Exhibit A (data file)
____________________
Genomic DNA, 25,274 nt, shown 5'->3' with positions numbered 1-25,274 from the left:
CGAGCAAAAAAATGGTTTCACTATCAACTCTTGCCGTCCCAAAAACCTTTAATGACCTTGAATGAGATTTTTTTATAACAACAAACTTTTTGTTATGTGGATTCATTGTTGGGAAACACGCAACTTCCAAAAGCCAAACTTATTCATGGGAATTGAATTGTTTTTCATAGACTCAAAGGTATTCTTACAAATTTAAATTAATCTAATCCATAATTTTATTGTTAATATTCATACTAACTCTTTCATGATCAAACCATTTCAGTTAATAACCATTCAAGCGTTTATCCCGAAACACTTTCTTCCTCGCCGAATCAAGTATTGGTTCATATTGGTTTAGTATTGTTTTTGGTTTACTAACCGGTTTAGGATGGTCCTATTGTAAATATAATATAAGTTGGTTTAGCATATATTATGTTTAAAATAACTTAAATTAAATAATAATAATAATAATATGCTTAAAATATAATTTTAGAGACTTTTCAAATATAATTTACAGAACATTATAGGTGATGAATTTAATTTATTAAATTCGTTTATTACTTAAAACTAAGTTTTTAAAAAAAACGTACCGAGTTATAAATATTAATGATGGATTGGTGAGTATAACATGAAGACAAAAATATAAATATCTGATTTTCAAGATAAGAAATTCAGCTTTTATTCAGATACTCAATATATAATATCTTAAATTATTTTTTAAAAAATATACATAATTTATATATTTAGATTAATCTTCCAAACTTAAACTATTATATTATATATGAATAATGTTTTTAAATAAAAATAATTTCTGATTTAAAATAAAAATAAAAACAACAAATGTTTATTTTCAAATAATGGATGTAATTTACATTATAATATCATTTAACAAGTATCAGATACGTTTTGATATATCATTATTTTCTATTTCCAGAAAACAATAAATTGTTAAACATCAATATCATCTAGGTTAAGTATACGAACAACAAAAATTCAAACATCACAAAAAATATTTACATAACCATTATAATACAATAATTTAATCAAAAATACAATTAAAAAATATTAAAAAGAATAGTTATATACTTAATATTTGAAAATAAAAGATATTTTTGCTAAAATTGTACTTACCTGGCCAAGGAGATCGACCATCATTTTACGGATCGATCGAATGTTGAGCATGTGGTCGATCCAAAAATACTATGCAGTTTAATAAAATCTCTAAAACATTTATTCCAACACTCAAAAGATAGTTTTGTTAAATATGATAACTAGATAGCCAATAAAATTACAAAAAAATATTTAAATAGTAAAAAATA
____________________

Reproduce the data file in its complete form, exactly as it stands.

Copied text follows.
Genomic DNA, 25,274 nt, shown 5'->3' with positions numbered 1-25,274 from the left:
CGAGCAAAAAAATGGTTTCACTATCAACTCTTGCCGTCCCAAAAACCTTTAATGACCTTGAATGAGATTTTTTTATAACAACAAACTTTTTGTTATGTGGATTCATTGTTGGGAAACACGCAACTTCCAAAAGCCAAACTTATTCATGGGAATTGAATTGTTTTTCATAGACTCAAAGGTATTCTTACAAATTTAAATTAATCTAATCCATAATTTTATTGTTAATATTCATACTAACTCTTTCATGATCAAACCATTTCAGTTAATAACCATTCAAGCGTTTATCCCGAAACACTTTCTTCCTCGCCGAATCAAGTATTGGTTCATATTGGTTTAGTATTGTTTTTGGTTTACTAACCGGTTTAGGATGGTCCTATTGTAAATATAATATAAGTTGGTTTAGCATATATTATGTTTAAAATAACTTAAATTAAATAATAATAATAATAATATGCTTAAAATATAATTTTAGAGACTTTTCAAATATAATTTACAGAACATTATAGGTGATGAATTTAATTTATTAAATTCGTTTATTACTTAAAACTAAGTTTTTAAAAAAAACGTACCGAGTTATAAATATTAATGATGGATTGGTGAGTATAACATGAAGACAAAAATATAAATATCTGATTTTCAAGATAAGAAATTCAGCTTTTATTCAGATACTCAATATATAATATCTTAAATTATTTTTTAAAAAATATACATAATTTATATATTTAGATTAATCTTCCAAACTTAAACTATTATATTATATATGAATAATGTTTTTAAATAAAAATAATTTCTGATTTAAAATAAAAATAAAAACAACAAATGTTTATTTTCAAATAATGGATGTAATTTACATTATAATATCATTTAACAAGTATCAGATACGTTTTGATATATCATTATTTTCTATTTCCAGAAAACAATAAATTGTTAAACATCAATATCATCTAGGTTAAGTATACGAACAACAAAAATTCAAACATCACAAAAAATATTTACATAACCATTATAATACAATAATTTAATCAAAAATACAATTAAAAAATATTAAAAAGAATAGTTATATACTTAATATTTGAAAATAAAAGATATTTTTGCTAAAATTGTACTTACCTGGCCAAGGAGATCGACCATCATTTTACGGATCGATCGAATGTTGAGCATGTGGTCGATCCAAAAATACTATGCAGTTTAATAAAATCTCTAAAACATTTATTCCAACACTCAAAAGATAGTTTTGTTAAATATGATAACTAGATAGCCAATAAAATTACAAAAAAATATTTAAATAGTAAAAAATA